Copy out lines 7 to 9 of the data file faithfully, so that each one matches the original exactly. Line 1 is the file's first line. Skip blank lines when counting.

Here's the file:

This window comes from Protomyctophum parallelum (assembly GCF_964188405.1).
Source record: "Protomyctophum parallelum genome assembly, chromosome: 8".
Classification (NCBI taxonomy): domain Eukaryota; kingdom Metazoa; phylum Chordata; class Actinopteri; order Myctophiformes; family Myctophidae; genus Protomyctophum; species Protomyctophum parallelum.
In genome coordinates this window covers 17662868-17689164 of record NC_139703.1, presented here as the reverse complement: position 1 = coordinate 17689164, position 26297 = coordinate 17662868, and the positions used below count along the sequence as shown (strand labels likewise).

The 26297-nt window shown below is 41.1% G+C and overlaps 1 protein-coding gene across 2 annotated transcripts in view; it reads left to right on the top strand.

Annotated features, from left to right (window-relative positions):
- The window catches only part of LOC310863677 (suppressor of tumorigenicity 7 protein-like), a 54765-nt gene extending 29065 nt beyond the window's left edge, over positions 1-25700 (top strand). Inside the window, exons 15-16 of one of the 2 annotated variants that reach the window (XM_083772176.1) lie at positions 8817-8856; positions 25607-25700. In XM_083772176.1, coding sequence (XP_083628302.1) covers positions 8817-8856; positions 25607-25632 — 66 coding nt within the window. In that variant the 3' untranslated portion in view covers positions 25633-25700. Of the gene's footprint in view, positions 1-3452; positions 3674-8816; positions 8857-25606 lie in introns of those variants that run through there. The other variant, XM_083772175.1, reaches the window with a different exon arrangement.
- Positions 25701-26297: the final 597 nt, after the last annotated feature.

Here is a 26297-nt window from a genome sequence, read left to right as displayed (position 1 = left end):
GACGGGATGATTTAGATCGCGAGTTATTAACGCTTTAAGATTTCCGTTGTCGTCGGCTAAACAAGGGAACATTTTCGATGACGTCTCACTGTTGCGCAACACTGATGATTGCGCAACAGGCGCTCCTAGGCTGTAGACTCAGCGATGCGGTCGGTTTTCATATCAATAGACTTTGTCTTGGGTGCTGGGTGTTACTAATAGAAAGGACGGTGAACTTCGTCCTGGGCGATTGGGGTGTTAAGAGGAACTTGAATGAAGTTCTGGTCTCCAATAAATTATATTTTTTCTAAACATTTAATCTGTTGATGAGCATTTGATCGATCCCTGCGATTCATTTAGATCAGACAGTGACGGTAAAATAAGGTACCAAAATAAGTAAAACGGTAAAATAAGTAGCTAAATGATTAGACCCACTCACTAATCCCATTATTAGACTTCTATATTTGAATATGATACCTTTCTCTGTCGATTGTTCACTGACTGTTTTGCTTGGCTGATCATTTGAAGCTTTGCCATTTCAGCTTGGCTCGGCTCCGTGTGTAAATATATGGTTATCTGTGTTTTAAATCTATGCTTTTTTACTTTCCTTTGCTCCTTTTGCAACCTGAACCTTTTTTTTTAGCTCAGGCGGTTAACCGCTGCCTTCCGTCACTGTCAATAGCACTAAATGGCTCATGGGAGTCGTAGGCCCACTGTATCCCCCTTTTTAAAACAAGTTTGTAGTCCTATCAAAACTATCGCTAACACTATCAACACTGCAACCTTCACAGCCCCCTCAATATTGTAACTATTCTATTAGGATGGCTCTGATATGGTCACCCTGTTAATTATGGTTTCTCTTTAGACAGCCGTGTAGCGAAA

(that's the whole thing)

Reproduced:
- The window catches only part of LOC310863677 (suppressor of tumorigenicity 7 protein-like), a 54765-nt gene extending 29065 nt beyond the window's left edge, over positions 1-25700 (top strand). Inside the window, exons 15-16 of one of the 2 annotated variants that reach the window (XM_083772176.1) lie at positions 8817-8856; positions 25607-25700. In XM_083772176.1, coding sequence (XP_083628302.1) covers positions 8817-8856; positions 25607-25632 — 66 coding nt within the window. In that variant the 3' untranslated portion in view covers positions 25633-25700. Of the gene's footprint in view, positions 1-3452; positions 3674-8816; positions 8857-25606 lie in introns of those variants that run through there. The other variant, XM_083772175.1, reaches the window with a different exon arrangement.
- Positions 25701-26297: the final 597 nt, after the last annotated feature.

Here is a 26297-nt window from a genome sequence, read left to right as displayed (position 1 = left end):